Taylor Toole was working for his father as a carpenter on the Vineyard one summer when his thoughts turned to murder.
It wasn’t about his dad or the summer job though, just the wandering mind of a young filmmaker while lifting bundles of shingles and swinging a hammer.
The result was Jimmy Was a Carpenter, a romantic thriller in which a carpenter who is also a killer searches for a way to bringhis girlfriend back from the dead. Written and directed by Mr. Toole, the movie premiers at the Martha’s Vineyard Film Center on Saturday at 7:30 p.m.
“There are certain types of deaths that happen in a tourist community like a moped accident or someone getting caught in a riptide,” Mr. Toole said in a recent interview. “These deaths look like they’re those types of things, but is that what’s happening?”
The film stars Islanders, including Mr. Toole as the carpenter, along with Jess Phaneuf, Rob Myers, Diana Waring and Scott and Amy Barrow. Mr. Toole’s real-life fiance, Jen Hirsch, plays his on-screen girlfriend.
Mr. Toole grew up on the Vineyard and spent his summers acting at the Vineyard Playhouse. At the Martha’s Vineyard Regional High School, he was active in theatre and then became interested in film and camera work.
“In the very beginning I ran around Vineyard Haven with a VHS camera with my friend Ryan Begley making videos,” he recalled.
He studied film production at Emerson College; after college he moved to Los Angeles for a few years where he worked on Deadwood and Project Greenlight before moving to New York city. He now lives in Cambridge and works for Boston University producing videos for their news network on alumnae, professors and student life.
He said his filmmaking always brings him back to the Island, where his parents are year-round residents.
“Whenever I’ve done a substantial project I’ve been inspired by the Vineyard, and I’ve come back to the Vineyard to do it,” he said.
Those films include Mow Crew, a feature length film which Mr. Toole also wrote and directed in 2009. The movie involved a large fundraising campaign, an off-Island cast and full crew. The movie won awards at the Woods Hole Film Festival, Boston International Film Festival and Kent Film Festival.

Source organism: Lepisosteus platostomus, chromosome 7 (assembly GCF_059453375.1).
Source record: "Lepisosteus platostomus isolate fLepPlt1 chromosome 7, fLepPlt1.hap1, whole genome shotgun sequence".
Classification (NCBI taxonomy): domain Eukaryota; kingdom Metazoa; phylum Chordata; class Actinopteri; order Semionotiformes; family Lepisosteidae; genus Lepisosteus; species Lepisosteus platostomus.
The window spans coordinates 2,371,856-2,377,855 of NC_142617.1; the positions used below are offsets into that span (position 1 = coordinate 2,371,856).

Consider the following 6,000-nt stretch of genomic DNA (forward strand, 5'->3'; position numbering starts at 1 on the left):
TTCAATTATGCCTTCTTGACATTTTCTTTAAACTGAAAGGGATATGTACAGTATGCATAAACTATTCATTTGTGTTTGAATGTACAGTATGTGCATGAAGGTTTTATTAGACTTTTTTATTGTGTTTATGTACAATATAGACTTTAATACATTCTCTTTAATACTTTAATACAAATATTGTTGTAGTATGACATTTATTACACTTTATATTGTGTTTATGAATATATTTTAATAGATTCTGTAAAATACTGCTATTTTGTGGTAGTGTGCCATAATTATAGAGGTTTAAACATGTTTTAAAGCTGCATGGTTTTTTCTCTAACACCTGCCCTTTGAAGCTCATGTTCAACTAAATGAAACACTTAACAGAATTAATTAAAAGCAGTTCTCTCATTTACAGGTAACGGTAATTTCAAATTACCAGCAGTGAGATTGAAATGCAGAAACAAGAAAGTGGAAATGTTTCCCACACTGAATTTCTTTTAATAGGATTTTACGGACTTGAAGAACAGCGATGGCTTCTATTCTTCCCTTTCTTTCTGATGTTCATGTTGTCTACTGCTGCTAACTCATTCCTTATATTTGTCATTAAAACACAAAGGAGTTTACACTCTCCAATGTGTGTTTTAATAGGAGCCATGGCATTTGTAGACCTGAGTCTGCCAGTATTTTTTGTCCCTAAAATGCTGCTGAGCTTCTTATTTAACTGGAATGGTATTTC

Jimmy Was a Carpenter was done differently and with a low budget.
“There is no crew,” Mr. Toole laughed. “Everybody who is in the movie helped set it up, do sound, operated cameras. There’s no crew.”
When Mr. Toole is on screen, the camera is either on a tripod or being operated by Ms. Hirsch.
“A lot of what I do is documentary style and being able to go out and capture good images and good audio, I felt confident that I could do the movie at the production level that would be good and that wouldn’t take away from the story,” he said.
A few scenes for the movie were shot in an Edgartown cemetery, and Mr. Toole recalled a funny real-life moment during filming.
“There is this one scene toward the end of the move and it’s pretty dramatic,” he said. “We’re shooting the scene and this kid from the Boys & Girls Club came running over because he thought someone was getting murdered.”
The film was shot using small, high-definition cameras that are relatively inexpensive.
“I think it’s kind of cool that the cheap stuff is informing the high production value movies,” Mr. Toole said. “You’re able to use natural performance and capture little moments, rather than setting up with a lot of big lights. It’s an exciting time for film.”
And an exciting time for Mr. Toole.
“It’s so neat that I can do something I take so much enjoyment in, be creative, show it here and have people show up and watch,” he said. “I feel like I’ve built up a little bit of a reputation around here and people know some of my movies and it feels really good. What’s better than that?”
Jimmy Was a Carpenter premiers at the Martha’s Vineyard Film Center on Saturday at 7:30 p.m. with live music by Jellybone Rivers. Tickets are $9 for members and $12 for general admission. For information on the film, visit jimmywasacarpenter.com.